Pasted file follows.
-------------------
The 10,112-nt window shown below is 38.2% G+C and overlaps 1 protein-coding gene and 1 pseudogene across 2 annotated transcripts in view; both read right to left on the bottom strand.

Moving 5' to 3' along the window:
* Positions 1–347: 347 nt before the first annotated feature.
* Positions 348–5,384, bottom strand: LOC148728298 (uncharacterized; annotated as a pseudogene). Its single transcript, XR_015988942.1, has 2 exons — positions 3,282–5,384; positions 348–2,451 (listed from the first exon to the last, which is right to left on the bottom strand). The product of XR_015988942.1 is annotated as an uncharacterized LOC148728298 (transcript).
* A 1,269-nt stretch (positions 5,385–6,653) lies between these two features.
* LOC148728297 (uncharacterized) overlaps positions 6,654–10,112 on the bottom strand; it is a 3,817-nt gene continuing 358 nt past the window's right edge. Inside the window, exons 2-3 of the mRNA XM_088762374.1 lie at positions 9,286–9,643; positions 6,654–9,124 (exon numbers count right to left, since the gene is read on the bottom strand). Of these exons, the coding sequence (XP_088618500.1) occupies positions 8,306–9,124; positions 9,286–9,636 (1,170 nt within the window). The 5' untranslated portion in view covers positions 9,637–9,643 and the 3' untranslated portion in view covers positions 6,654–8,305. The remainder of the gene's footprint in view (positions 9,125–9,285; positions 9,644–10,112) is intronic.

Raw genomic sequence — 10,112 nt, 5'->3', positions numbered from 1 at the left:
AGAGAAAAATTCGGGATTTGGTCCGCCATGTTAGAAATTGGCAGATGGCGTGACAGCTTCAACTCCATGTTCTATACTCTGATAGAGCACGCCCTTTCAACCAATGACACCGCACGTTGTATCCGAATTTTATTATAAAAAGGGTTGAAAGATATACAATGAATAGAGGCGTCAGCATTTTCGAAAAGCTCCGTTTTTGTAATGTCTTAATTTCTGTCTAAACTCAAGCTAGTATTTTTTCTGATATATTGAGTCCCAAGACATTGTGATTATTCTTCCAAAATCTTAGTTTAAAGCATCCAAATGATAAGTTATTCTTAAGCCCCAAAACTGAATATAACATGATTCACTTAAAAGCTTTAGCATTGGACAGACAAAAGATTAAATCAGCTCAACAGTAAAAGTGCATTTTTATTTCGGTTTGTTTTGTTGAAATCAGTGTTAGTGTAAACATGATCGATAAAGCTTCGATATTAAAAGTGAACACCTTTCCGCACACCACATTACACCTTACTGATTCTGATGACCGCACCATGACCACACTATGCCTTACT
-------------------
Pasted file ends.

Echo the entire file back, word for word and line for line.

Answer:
The 10,112-nt window shown below is 38.2% G+C and overlaps 1 protein-coding gene and 1 pseudogene across 2 annotated transcripts in view; both read right to left on the bottom strand.

Moving 5' to 3' along the window:
* Positions 1–347: 347 nt before the first annotated feature.
* Positions 348–5,384, bottom strand: LOC148728298 (uncharacterized; annotated as a pseudogene). Its single transcript, XR_015988942.1, has 2 exons — positions 3,282–5,384; positions 348–2,451 (listed from the first exon to the last, which is right to left on the bottom strand). The product of XR_015988942.1 is annotated as an uncharacterized LOC148728298 (transcript).
* A 1,269-nt stretch (positions 5,385–6,653) lies between these two features.
* LOC148728297 (uncharacterized) overlaps positions 6,654–10,112 on the bottom strand; it is a 3,817-nt gene continuing 358 nt past the window's right edge. Inside the window, exons 2-3 of the mRNA XM_088762374.1 lie at positions 9,286–9,643; positions 6,654–9,124 (exon numbers count right to left, since the gene is read on the bottom strand). Of these exons, the coding sequence (XP_088618500.1) occupies positions 8,306–9,124; positions 9,286–9,636 (1,170 nt within the window). The 5' untranslated portion in view covers positions 9,637–9,643 and the 3' untranslated portion in view covers positions 6,654–8,305. The remainder of the gene's footprint in view (positions 9,125–9,285; positions 9,644–10,112) is intronic.

Raw genomic sequence — 10,112 nt, 5'->3', positions numbered from 1 at the left:
AGAGAAAAATTCGGGATTTGGTCCGCCATGTTAGAAATTGGCAGATGGCGTGACAGCTTCAACTCCATGTTCTATACTCTGATAGAGCACGCCCTTTCAACCAATGACACCGCACGTTGTATCCGAATTTTATTATAAAAAGGGTTGAAAGATATACAATGAATAGAGGCGTCAGCATTTTCGAAAAGCTCCGTTTTTGTAATGTCTTAATTTCTGTCTAAACTCAAGCTAGTATTTTTTCTGATATATTGAGTCCCAAGACATTGTGATTATTCTTCCAAAATCTTAGTTTAAAGCATCCAAATGATAAGTTATTCTTAAGCCCCAAAACTGAATATAACATGATTCACTTAAAAGCTTTAGCATTGGACAGACAAAAGATTAAATCAGCTCAACAGTAAAAGTGCATTTTTATTTCGGTTTGTTTTGTTGAAATCAGTGTTAGTGTAAACATGATCGATAAAGCTTCGATATTAAAAGTGAACACCTTTCCGCACACCACATTACACCTTACTGATTCTGATGACCGCACCATGACCACACTATGCCTTACT